Some of the novels I read in 2014 would make great holiday reading

When I first started The Urbanist in 2010 (known then as The Melbourne Urbanist), I had a page devoted to discussion of books of all sorts, but mainly novels.

That went by the wayside with the shift to Crikey but now, with Christmas tomorrow and no one showing much interest in “serious matters”, it’s a good time to get back to reading for pleasure.

Of the novels I read during 2014, these are the ones I’d recommend you consider spending time with over the next couple of weeks (they’re mostly relatively new releases):

  • Year of wonders, Geraldine Brooks (2002). This exquisite, perfectly formed tale set during the great plague  in 17th century England could be the best novel I’ve ever read. Architects take note – this beautifully “designed” novel is an object lesson in what makes a brilliant creation; a work of art.
  • The Planner, Tom Campbell (2014). A witty, sharp, insightful and intelligent story about a land use planner in London. No public servant should let another Christmas go past without reading it. And it really is set in the world of planning, property development and architecture (I’ve (re)published some extracts before).
  • The bone clocks, David Mitchell (2014). I’ve been a Mitchell acolyte ever since I read the magnificent Cloud atlas and have read all his books. The penultimate chapter is a let down (maybe because I’m ambivalent about sci-fi) but the rest of it is so good it simply shouldn’t be missed.
  • The son, Phillip Meyer (2013). A sweeping multi-generation saga charting the history of Texas. It’s broadly in the manner of James A Michener but it’s way smarter and the characters more deeply drawn than my vague memories of Michener’s books (and I read a few back in the day).
  • Funny Girl, Nick Hornby (2014). Another favourite writer; read all his novels too (and some of his non-fiction). This is his latest book, about the travails of a comedienne in 1960’s British TV. In short, delightful, funny, engaging.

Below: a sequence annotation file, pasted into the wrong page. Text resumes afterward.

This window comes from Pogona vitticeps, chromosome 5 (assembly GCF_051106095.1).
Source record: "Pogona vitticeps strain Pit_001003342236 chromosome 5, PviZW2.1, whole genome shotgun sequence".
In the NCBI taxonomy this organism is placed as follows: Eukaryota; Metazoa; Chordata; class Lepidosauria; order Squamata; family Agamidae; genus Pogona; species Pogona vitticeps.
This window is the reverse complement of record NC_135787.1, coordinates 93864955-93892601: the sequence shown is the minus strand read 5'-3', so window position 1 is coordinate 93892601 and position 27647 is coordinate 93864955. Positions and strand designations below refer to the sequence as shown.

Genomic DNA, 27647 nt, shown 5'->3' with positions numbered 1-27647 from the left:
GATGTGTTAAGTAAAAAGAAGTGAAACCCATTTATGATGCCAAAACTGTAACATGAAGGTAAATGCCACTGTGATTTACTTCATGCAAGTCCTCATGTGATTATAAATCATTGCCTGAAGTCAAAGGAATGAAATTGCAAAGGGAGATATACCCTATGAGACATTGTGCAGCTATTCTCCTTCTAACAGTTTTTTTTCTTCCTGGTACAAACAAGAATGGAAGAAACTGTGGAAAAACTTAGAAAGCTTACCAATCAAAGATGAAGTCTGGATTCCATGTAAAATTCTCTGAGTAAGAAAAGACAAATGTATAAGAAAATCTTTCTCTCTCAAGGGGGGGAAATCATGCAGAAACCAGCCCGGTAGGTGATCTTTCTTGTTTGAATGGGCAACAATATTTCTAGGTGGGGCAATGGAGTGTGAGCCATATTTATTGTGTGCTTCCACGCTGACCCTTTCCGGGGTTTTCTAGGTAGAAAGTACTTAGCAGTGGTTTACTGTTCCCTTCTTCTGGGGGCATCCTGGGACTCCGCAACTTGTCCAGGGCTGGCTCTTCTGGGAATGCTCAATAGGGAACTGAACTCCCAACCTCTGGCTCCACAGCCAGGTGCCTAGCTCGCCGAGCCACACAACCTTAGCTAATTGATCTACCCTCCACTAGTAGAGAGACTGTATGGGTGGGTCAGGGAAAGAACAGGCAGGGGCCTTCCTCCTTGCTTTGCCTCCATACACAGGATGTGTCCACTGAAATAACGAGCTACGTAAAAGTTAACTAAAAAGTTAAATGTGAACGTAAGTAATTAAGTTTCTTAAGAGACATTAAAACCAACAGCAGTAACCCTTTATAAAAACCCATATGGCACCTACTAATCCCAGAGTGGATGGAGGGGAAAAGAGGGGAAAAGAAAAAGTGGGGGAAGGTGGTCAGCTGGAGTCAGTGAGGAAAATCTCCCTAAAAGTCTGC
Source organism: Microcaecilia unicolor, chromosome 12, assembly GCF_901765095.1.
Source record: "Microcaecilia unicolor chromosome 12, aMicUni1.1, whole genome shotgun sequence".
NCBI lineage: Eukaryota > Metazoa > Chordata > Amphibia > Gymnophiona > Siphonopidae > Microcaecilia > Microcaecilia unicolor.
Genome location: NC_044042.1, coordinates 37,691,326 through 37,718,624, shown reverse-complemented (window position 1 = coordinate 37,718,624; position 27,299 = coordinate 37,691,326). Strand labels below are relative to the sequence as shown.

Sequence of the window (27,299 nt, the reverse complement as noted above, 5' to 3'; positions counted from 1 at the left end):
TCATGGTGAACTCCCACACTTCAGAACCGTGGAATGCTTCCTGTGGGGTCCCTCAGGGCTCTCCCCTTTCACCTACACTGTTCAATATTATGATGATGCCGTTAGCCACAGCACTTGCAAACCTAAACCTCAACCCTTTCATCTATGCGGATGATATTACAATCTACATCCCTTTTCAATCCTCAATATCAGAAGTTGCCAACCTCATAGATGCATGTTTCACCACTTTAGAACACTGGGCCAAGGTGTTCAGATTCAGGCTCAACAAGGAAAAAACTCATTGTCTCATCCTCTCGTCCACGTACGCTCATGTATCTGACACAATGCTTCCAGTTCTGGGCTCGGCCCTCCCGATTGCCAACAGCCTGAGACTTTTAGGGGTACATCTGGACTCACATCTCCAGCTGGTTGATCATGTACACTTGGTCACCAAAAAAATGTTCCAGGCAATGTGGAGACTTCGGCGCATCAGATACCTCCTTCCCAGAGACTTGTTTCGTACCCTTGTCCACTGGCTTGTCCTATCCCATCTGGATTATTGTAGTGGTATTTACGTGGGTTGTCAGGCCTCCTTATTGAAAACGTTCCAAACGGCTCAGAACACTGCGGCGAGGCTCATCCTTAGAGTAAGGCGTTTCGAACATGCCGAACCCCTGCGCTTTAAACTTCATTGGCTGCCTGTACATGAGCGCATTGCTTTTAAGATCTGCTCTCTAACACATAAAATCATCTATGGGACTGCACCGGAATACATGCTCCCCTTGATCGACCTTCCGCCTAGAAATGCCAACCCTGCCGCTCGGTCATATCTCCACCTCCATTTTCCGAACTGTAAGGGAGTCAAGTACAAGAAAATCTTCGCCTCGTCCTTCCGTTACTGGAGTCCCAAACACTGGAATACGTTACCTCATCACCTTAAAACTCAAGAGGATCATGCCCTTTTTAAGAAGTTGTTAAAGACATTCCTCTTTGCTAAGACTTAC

• The signature of all things, Elizabeth Gilbert (2013). Yes, it’s the same woman who wrote Eat, pray, love, snooze or whatever it’s called, but don’t be put off; she writes brilliantly. Another multi-generation story dealing with nineteenth century concerns like evolution, spirituality and sexual repression.
  • The book of strange new things, Michel Faber (2014). I didn’t much like his first novel Under the skin (although it was much better than the pretentious movie version) but this one, about a missionary on a distant planet and his deteriorating relationship with his earth-bound wife is a winner. It’s nominally science fiction but that’s only in passing.

Here’re some other novels I read this year that I thought were OK but they didn’t reach the same heights for me as those above (note though that they’ve all been highly praised by critics):

  • Stoner, John Williams (1963/2003)

I read a few other novels in 2014 and they were mostly interesting in one way or another but I wasn’t impressed enough to mention them to others. I would say though, avoid The narrative of Arthur Gordon Pym of Nantucket at all costs; it might be Edgar Allan Poe, but it’s a stinker.

Apart from a handful, most novels I’ve read in recent years are too long; some, like All the light we cannot see, are much the poorer for want of a good hard prune. It’s as if editors don’t actually edit any more.